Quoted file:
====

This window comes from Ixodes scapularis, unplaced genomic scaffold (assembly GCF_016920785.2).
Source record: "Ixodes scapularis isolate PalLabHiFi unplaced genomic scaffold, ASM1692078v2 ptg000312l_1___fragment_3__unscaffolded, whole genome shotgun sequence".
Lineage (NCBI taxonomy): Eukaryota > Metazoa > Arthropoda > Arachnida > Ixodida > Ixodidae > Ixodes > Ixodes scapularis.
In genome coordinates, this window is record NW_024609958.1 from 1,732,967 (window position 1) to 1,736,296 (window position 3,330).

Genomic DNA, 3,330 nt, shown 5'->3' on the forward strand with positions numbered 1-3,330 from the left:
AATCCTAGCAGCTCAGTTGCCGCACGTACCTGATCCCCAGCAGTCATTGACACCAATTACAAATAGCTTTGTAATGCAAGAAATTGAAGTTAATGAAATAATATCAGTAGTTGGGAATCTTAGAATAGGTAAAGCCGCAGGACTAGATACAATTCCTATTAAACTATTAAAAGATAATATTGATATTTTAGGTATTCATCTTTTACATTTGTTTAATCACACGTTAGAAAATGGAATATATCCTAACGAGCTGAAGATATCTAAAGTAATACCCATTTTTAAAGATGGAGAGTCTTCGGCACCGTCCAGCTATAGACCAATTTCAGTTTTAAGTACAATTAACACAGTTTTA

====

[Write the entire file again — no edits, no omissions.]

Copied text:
This window comes from Ixodes scapularis, unplaced genomic scaffold (assembly GCF_016920785.2).
Source record: "Ixodes scapularis isolate PalLabHiFi unplaced genomic scaffold, ASM1692078v2 ptg000312l_1___fragment_3__unscaffolded, whole genome shotgun sequence".
Lineage (NCBI taxonomy): Eukaryota > Metazoa > Arthropoda > Arachnida > Ixodida > Ixodidae > Ixodes > Ixodes scapularis.
In genome coordinates, this window is record NW_024609958.1 from 1,732,967 (window position 1) to 1,736,296 (window position 3,330).

Genomic DNA, 3,330 nt, shown 5'->3' on the forward strand with positions numbered 1-3,330 from the left:
AATCCTAGCAGCTCAGTTGCCGCACGTACCTGATCCCCAGCAGTCATTGACACCAATTACAAATAGCTTTGTAATGCAAGAAATTGAAGTTAATGAAATAATATCAGTAGTTGGGAATCTTAGAATAGGTAAAGCCGCAGGACTAGATACAATTCCTATTAAACTATTAAAAGATAATATTGATATTTTAGGTATTCATCTTTTACATTTGTTTAATCACACGTTAGAAAATGGAATATATCCTAACGAGCTGAAGATATCTAAAGTAATACCCATTTTTAAAGATGGAGAGTCTTCGGCACCGTCCAGCTATAGACCAATTTCAGTTTTAAGTACAATTAACACAGTTTTA